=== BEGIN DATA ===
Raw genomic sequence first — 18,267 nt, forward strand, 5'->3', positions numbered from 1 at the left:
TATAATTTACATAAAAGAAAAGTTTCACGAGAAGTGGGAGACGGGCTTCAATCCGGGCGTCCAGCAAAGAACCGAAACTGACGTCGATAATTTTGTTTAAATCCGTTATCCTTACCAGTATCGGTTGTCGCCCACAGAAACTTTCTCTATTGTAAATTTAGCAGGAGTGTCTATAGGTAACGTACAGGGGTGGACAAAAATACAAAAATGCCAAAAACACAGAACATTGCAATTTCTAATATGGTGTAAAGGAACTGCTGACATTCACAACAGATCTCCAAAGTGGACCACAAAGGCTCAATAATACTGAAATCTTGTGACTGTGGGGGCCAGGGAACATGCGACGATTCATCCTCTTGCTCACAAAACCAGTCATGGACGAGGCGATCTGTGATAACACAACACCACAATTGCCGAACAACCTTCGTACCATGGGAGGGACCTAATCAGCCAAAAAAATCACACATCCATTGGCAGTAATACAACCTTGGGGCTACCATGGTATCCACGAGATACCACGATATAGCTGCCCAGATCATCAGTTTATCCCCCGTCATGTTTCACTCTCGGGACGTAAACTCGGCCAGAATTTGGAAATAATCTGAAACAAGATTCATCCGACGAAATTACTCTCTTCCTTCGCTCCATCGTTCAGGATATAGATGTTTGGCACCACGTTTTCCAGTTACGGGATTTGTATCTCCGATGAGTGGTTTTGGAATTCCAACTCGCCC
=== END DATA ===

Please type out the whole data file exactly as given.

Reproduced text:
Raw genomic sequence first — 18,267 nt, forward strand, 5'->3', positions numbered from 1 at the left:
TATAATTTACATAAAAGAAAAGTTTCACGAGAAGTGGGAGACGGGCTTCAATCCGGGCGTCCAGCAAAGAACCGAAACTGACGTCGATAATTTTGTTTAAATCCGTTATCCTTACCAGTATCGGTTGTCGCCCACAGAAACTTTCTCTATTGTAAATTTAGCAGGAGTGTCTATAGGTAACGTACAGGGGTGGACAAAAATACAAAAATGCCAAAAACACAGAACATTGCAATTTCTAATATGGTGTAAAGGAACTGCTGACATTCACAACAGATCTCCAAAGTGGACCACAAAGGCTCAATAATACTGAAATCTTGTGACTGTGGGGGCCAGGGAACATGCGACGATTCATCCTCTTGCTCACAAAACCAGTCATGGACGAGGCGATCTGTGATAACACAACACCACAATTGCCGAACAACCTTCGTACCATGGGAGGGACCTAATCAGCCAAAAAAATCACACATCCATTGGCAGTAATACAACCTTGGGGCTACCATGGTATCCACGAGATACCACGATATAGCTGCCCAGATCATCAGTTTATCCCCCGTCATGTTTCACTCTCGGGACGTAAACTCGGCCAGAATTTGGAAATAATCTGAAACAAGATTCATCCGACGAAATTACTCTCTTCCTTCGCTCCATCGTTCAGGATATAGATGTTTGGCACCACGTTTTCCAGTTACGGGATTTGTATCTCCGATGAGTGGTTTTGGAATTCCAACTCGCCC